What’s new to NFPA 13 and what to expect in future editions

Changes to the 2016 edition of NFPA 13 are evaluated along with what to expect in the 2019 edition.

04/28/2017


This article is peer-reviewed.Learning Objectives

  • Review changes made to the 2016 edition of NFPA 13: Standard for the Installation of Sprinkler Systems.
  • Discuss the updated organization to the 2019 edition of NFPA 13.

Standards that are regularly applied in daily practices are developed years in advance of them actually being adopted and enforced. The 2016 edition of NFPA 13: Standard for the Installation of Sprinkler Systems will not be adopted locally until the location’s jurisdiction adopts the 2018 edition of the International Building Code or 2018 edition of NFPA 101: Life Safety Code.

There are some authorities, however, that adopt the most current edition of the standards. Most notably, the U.S. Department of Defense typically applies the most recent edition of the NFPA standards to projects. It may also be advantageous from a risk management perspective to apply the most recent edition of a code to a project. This is because there may be areas addressed in the most recent code that aren’t addressed in previous editions that can influence a design.

The most recent edition of a standard is typically considered to contain the latest and best thought on the subject. However, if there are changes from the actual standard that are being enforced on a project, it is recommended that any deviation from the adopted standard be reviewed with the authority having jurisdiction (AHJ) during the design process.

For product manufacturers and installers, knowing what is coming down the road can also help prepare for implementing the new code requirements. The knowledge also can be used to impact product design or help develop training material for employees who design and install systems.

There are a number of significant changes in the 2016 edition of NFPA 13 that will be evaluated in addition to the new organization of the 2019 edition.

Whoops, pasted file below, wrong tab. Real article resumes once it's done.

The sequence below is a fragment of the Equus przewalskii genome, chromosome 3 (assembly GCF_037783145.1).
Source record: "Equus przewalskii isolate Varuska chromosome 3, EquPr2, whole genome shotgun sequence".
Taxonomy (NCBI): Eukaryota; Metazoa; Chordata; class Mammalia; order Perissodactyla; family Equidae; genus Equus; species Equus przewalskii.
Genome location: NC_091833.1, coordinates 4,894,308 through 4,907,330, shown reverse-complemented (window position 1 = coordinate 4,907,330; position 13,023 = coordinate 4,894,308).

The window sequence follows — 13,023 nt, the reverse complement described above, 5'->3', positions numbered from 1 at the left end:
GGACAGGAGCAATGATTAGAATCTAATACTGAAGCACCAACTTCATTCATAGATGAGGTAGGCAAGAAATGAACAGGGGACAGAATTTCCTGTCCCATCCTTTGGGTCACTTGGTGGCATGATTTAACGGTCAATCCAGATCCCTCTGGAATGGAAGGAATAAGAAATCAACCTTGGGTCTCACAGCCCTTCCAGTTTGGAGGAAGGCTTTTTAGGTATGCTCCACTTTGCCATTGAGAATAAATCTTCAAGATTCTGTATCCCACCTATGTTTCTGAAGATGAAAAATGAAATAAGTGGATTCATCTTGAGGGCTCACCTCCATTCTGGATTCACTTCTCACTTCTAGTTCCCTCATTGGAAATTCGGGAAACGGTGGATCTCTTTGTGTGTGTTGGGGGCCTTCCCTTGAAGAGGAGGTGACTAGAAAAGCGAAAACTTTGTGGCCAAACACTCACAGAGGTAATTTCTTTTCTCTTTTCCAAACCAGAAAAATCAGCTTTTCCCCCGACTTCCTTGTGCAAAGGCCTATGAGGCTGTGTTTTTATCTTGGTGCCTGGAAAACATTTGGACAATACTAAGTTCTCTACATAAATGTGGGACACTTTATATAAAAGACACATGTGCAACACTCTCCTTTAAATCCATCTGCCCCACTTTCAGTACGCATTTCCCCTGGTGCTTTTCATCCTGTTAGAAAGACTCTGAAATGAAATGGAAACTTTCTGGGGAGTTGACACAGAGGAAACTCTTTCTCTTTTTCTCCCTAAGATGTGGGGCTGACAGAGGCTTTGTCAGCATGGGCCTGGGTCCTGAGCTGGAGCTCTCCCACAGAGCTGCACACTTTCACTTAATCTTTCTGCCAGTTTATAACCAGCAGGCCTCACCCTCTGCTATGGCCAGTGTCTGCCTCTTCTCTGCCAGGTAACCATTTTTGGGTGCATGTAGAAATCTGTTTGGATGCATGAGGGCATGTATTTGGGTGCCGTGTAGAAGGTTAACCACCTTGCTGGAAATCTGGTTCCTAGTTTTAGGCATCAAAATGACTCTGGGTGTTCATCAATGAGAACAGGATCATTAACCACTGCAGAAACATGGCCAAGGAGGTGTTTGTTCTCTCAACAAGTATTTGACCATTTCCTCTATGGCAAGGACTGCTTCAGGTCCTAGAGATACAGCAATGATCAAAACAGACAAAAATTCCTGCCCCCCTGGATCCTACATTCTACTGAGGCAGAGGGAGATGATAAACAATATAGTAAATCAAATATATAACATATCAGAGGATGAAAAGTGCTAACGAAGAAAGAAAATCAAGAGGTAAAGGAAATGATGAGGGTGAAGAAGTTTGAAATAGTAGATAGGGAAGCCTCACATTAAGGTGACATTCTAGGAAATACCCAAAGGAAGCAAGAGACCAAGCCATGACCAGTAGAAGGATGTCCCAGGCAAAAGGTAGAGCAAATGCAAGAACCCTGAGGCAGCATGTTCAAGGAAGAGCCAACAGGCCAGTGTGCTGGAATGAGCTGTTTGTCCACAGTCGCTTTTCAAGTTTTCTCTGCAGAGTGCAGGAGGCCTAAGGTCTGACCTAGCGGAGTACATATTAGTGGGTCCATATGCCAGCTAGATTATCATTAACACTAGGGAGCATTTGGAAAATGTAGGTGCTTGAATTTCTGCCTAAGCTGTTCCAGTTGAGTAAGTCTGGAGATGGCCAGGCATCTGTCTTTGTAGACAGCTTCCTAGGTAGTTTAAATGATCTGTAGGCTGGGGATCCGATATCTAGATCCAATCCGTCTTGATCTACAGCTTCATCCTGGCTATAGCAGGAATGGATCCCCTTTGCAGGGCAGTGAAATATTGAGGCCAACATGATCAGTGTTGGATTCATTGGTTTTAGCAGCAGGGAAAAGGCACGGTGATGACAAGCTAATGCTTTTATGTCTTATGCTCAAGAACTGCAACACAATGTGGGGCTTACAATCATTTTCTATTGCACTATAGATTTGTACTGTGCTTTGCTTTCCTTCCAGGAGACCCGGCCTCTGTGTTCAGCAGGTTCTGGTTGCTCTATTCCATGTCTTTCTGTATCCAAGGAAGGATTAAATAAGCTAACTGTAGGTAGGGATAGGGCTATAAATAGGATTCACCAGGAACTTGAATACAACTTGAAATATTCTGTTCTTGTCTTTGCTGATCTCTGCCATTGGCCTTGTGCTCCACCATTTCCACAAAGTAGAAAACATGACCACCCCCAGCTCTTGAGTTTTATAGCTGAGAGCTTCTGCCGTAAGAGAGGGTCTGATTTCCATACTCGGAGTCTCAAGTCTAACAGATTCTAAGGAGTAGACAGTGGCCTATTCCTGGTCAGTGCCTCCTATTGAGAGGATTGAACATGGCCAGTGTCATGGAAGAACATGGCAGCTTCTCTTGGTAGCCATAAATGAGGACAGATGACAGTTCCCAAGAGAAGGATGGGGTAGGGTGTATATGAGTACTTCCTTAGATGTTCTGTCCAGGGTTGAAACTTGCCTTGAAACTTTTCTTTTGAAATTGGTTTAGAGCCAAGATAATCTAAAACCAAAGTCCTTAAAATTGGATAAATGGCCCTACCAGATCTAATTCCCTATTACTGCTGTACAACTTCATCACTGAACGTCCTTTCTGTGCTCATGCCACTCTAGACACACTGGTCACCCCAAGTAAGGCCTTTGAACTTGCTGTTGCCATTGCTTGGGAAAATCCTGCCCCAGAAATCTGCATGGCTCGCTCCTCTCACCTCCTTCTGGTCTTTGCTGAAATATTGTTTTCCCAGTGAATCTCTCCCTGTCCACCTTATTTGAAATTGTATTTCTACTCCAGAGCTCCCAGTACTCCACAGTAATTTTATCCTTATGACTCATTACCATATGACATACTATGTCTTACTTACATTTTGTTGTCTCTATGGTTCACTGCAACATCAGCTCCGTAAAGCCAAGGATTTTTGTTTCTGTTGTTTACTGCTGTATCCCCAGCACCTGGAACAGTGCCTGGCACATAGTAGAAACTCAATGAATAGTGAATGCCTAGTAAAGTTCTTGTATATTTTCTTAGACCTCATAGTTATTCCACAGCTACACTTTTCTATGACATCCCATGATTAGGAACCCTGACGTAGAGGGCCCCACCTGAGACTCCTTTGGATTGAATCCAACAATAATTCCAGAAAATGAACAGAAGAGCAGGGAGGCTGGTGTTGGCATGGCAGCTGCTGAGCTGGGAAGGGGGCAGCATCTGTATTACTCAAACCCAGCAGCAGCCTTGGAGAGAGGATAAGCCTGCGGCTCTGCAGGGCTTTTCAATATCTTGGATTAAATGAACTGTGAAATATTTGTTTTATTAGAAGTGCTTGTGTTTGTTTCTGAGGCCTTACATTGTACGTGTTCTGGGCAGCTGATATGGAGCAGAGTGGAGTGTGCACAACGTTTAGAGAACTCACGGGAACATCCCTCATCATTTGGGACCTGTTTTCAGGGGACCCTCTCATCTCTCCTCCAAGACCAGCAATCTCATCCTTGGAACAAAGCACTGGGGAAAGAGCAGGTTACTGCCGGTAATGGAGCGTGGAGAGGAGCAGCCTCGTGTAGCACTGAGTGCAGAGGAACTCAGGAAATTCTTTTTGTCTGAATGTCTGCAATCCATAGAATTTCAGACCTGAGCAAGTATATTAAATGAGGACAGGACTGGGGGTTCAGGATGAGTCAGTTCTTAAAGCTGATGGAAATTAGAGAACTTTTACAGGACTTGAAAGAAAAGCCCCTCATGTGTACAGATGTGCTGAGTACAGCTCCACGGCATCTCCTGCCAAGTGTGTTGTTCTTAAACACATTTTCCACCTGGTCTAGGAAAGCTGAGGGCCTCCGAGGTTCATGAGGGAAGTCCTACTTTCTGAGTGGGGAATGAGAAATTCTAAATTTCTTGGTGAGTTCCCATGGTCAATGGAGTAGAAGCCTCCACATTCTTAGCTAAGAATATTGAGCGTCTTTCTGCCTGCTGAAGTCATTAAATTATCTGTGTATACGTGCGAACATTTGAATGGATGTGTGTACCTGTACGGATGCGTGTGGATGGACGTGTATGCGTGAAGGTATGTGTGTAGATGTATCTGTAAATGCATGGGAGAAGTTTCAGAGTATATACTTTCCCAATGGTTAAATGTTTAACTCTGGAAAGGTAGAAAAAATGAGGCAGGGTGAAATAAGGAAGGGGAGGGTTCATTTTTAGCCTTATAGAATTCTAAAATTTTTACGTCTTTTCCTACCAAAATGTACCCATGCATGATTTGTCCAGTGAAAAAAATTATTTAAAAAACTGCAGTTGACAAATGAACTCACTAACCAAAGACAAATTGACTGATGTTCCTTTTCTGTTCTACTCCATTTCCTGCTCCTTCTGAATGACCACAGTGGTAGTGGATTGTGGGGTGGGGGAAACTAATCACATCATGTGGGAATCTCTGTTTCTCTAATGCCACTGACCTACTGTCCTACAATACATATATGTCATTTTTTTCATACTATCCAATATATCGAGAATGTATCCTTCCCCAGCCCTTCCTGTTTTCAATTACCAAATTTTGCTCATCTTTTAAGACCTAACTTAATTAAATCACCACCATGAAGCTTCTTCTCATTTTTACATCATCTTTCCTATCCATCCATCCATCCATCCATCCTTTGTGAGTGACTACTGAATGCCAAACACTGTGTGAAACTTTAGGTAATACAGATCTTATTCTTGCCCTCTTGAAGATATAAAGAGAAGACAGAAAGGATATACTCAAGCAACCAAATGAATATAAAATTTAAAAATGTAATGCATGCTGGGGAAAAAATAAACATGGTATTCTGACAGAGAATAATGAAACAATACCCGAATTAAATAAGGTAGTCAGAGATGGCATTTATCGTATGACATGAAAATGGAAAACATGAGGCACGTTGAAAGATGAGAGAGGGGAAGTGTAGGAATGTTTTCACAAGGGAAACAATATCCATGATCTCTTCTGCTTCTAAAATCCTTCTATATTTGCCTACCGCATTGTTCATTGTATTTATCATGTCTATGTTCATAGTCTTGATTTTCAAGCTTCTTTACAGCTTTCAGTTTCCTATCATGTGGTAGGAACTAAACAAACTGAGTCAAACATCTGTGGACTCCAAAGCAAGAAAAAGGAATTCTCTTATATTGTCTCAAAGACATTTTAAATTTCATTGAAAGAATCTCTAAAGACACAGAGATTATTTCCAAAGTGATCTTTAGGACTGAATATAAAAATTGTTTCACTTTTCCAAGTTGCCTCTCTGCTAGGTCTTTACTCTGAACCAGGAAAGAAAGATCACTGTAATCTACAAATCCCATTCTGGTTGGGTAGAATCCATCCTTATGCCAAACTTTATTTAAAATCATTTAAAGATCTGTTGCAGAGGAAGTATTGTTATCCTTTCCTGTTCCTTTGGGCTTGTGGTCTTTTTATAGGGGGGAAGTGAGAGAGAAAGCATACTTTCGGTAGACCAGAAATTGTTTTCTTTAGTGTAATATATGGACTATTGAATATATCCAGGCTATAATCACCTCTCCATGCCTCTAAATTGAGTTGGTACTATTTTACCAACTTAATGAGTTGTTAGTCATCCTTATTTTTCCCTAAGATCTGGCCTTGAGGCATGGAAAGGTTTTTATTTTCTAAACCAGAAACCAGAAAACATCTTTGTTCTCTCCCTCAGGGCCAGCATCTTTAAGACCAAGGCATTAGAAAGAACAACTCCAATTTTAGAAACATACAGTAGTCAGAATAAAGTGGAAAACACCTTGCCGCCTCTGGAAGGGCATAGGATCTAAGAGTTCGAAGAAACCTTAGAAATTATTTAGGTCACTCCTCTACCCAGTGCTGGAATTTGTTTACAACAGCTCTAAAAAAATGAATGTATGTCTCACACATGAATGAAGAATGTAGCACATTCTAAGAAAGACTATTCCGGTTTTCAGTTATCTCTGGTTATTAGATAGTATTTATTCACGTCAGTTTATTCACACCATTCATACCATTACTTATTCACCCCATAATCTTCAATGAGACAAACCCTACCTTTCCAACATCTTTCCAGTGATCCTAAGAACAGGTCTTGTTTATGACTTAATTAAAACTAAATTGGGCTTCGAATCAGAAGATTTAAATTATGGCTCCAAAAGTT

Metric conversions: During the development of the 2016 edition of NFPA 13, the association’s correlating committee established a task group to review the metric conversions within the standard and make recommendations for potential revisions to enhance usability outside of the United States. Previous editions of the standard used an exact conversion between U.S. customary units and metric units. Where it was deemed appropriate by the task group and technical committees, nominal metric equivalents or approximate conversions have been provided. The standard explicitly notes in Section 1.6.3 that it is acceptable to use the exact conversion or the conversion stated in the standard even though they may not be the same. Section A.1.6.3 of Annex A provides explanatory information and examples of conversions.

Storage commodity classification: The criteria for defining Class IV commodities has been expanded to include criteria for cartoned versus exposed products. Class IV commodities can also include limited amounts of Class A plastics (expanded and unexpanded). Figures have been added that note the allowable mixtures (on a percentage by volume basis) of expanded and unexpanded Group A plastics for purposes of defining the commodity classification. (Figures 5.6.3.3.3 [a] and [b])

Cellulosics, natural rubber, and nylon have been reclassified from Group B to Group A plastics. PVF (polyvinyl fluoride) has been reclassified from a Group C plastic to a Group A plastic.

Treatment of extension fittings: A definition of extension fittings and criteria for their use have been added to the standard. An extension fitting is an adapter that is used to adjust the final fit where sprinklers are installed in a finished ceiling or wall. Previous editions of the standard do not address extension fittings.

A new Section 6.4.8 has been added. Extension fittings are allowed to be used with sprinklers having a K factor of 8 or less in light or ordinary hazard occupancies only. A single extension fitting having a maximum length of 2 in. is allowed and is not required to be included in the hydraulic calculations.